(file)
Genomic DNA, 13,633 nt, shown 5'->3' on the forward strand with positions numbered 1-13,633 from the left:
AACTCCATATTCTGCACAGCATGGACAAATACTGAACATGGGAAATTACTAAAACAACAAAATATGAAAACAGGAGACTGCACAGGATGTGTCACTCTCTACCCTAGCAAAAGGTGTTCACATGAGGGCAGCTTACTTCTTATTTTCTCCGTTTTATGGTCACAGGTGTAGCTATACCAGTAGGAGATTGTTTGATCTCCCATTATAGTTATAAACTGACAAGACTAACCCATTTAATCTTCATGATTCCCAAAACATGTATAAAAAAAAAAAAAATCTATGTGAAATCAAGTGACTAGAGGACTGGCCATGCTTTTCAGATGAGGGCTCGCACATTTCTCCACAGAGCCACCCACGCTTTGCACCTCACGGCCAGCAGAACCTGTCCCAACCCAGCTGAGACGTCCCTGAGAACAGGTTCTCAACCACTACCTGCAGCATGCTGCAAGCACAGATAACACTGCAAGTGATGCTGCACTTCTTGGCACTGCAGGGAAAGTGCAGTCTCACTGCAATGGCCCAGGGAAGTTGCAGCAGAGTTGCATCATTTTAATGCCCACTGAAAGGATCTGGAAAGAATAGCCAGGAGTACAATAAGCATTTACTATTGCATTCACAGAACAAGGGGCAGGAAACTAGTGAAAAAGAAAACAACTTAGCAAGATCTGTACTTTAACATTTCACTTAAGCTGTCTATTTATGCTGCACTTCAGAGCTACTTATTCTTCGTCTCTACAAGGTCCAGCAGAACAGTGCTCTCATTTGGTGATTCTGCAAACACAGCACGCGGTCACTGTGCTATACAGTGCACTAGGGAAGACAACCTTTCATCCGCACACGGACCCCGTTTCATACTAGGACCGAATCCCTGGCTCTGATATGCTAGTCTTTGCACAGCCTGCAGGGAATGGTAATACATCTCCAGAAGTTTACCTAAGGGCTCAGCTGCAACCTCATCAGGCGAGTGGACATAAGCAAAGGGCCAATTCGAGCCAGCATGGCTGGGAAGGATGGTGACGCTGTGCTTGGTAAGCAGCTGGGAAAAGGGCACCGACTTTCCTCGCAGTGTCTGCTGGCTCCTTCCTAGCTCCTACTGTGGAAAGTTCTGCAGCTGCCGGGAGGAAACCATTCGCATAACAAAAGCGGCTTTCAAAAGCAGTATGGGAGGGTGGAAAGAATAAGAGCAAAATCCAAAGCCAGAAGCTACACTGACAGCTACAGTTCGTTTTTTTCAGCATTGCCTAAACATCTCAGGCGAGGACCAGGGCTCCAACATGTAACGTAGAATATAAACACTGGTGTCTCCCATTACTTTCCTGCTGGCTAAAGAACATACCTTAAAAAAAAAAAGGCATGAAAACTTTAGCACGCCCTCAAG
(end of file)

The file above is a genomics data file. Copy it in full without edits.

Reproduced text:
Genomic DNA, 13,633 nt, shown 5'->3' on the forward strand with positions numbered 1-13,633 from the left:
AACTCCATATTCTGCACAGCATGGACAAATACTGAACATGGGAAATTACTAAAACAACAAAATATGAAAACAGGAGACTGCACAGGATGTGTCACTCTCTACCCTAGCAAAAGGTGTTCACATGAGGGCAGCTTACTTCTTATTTTCTCCGTTTTATGGTCACAGGTGTAGCTATACCAGTAGGAGATTGTTTGATCTCCCATTATAGTTATAAACTGACAAGACTAACCCATTTAATCTTCATGATTCCCAAAACATGTATAAAAAAAAAAAAAATCTATGTGAAATCAAGTGACTAGAGGACTGGCCATGCTTTTCAGATGAGGGCTCGCACATTTCTCCACAGAGCCACCCACGCTTTGCACCTCACGGCCAGCAGAACCTGTCCCAACCCAGCTGAGACGTCCCTGAGAACAGGTTCTCAACCACTACCTGCAGCATGCTGCAAGCACAGATAACACTGCAAGTGATGCTGCACTTCTTGGCACTGCAGGGAAAGTGCAGTCTCACTGCAATGGCCCAGGGAAGTTGCAGCAGAGTTGCATCATTTTAATGCCCACTGAAAGGATCTGGAAAGAATAGCCAGGAGTACAATAAGCATTTACTATTGCATTCACAGAACAAGGGGCAGGAAACTAGTGAAAAAGAAAACAACTTAGCAAGATCTGTACTTTAACATTTCACTTAAGCTGTCTATTTATGCTGCACTTCAGAGCTACTTATTCTTCGTCTCTACAAGGTCCAGCAGAACAGTGCTCTCATTTGGTGATTCTGCAAACACAGCACGCGGTCACTGTGCTATACAGTGCACTAGGGAAGACAACCTTTCATCCGCACACGGACCCCGTTTCATACTAGGACCGAATCCCTGGCTCTGATATGCTAGTCTTTGCACAGCCTGCAGGGAATGGTAATACATCTCCAGAAGTTTACCTAAGGGCTCAGCTGCAACCTCATCAGGCGAGTGGACATAAGCAAAGGGCCAATTCGAGCCAGCATGGCTGGGAAGGATGGTGACGCTGTGCTTGGTAAGCAGCTGGGAAAAGGGCACCGACTTTCCTCGCAGTGTCTGCTGGCTCCTTCCTAGCTCCTACTGTGGAAAGTTCTGCAGCTGCCGGGAGGAAACCATTCGCATAACAAAAGCGGCTTTCAAAAGCAGTATGGGAGGGTGGAAAGAATAAGAGCAAAATCCAAAGCCAGAAGCTACACTGACAGCTACAGTTCGTTTTTTTCAGCATTGCCTAAACATCTCAGGCGAGGACCAGGGCTCCAACATGTAACGTAGAATATAAACACTGGTGTCTCCCATTACTTTCCTGCTGGCTAAAGAACATACCTTAAAAAAAAAAAGGCATGAAAACTTTAGCACGCCCTCAAG